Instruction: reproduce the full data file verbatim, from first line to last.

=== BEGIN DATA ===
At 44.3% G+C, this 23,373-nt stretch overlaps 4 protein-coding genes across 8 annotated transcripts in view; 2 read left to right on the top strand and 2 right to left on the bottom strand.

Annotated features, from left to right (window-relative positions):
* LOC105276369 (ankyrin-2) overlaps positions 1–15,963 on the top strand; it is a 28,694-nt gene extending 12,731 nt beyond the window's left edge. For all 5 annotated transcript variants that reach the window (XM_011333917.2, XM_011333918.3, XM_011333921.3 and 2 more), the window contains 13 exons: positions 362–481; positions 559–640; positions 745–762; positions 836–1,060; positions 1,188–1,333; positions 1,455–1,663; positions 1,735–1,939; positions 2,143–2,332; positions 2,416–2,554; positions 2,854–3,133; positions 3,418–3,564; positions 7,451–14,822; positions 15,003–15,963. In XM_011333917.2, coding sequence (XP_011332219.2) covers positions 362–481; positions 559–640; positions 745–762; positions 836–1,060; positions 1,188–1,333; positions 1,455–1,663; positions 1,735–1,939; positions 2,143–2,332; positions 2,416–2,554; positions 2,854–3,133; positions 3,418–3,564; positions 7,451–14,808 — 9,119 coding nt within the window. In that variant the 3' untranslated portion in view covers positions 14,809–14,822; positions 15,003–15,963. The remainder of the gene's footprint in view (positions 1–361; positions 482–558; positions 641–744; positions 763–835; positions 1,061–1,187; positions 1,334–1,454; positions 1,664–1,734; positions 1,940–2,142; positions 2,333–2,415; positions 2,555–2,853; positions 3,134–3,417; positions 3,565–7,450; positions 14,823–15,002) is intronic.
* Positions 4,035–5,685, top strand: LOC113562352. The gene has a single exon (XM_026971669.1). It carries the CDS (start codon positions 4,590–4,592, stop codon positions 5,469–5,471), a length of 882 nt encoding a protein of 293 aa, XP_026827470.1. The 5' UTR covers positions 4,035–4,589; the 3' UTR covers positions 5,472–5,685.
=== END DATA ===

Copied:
At 44.3% G+C, this 23,373-nt stretch overlaps 4 protein-coding genes across 8 annotated transcripts in view; 2 read left to right on the top strand and 2 right to left on the bottom strand.

Annotated features, from left to right (window-relative positions):
* LOC105276369 (ankyrin-2) overlaps positions 1–15,963 on the top strand; it is a 28,694-nt gene extending 12,731 nt beyond the window's left edge. For all 5 annotated transcript variants that reach the window (XM_011333917.2, XM_011333918.3, XM_011333921.3 and 2 more), the window contains 13 exons: positions 362–481; positions 559–640; positions 745–762; positions 836–1,060; positions 1,188–1,333; positions 1,455–1,663; positions 1,735–1,939; positions 2,143–2,332; positions 2,416–2,554; positions 2,854–3,133; positions 3,418–3,564; positions 7,451–14,822; positions 15,003–15,963. In XM_011333917.2, coding sequence (XP_011332219.2) covers positions 362–481; positions 559–640; positions 745–762; positions 836–1,060; positions 1,188–1,333; positions 1,455–1,663; positions 1,735–1,939; positions 2,143–2,332; positions 2,416–2,554; positions 2,854–3,133; positions 3,418–3,564; positions 7,451–14,808 — 9,119 coding nt within the window. In that variant the 3' untranslated portion in view covers positions 14,809–14,822; positions 15,003–15,963. The remainder of the gene's footprint in view (positions 1–361; positions 482–558; positions 641–744; positions 763–835; positions 1,061–1,187; positions 1,334–1,454; positions 1,664–1,734; positions 1,940–2,142; positions 2,333–2,415; positions 2,555–2,853; positions 3,134–3,417; positions 3,565–7,450; positions 14,823–15,002) is intronic.
* Positions 4,035–5,685, top strand: LOC113562352. The gene has a single exon (XM_026971669.1). It carries the CDS (start codon positions 4,590–4,592, stop codon positions 5,469–5,471), a length of 882 nt encoding a protein of 293 aa, XP_026827470.1. The 5' UTR covers positions 4,035–4,589; the 3' UTR covers positions 5,472–5,685.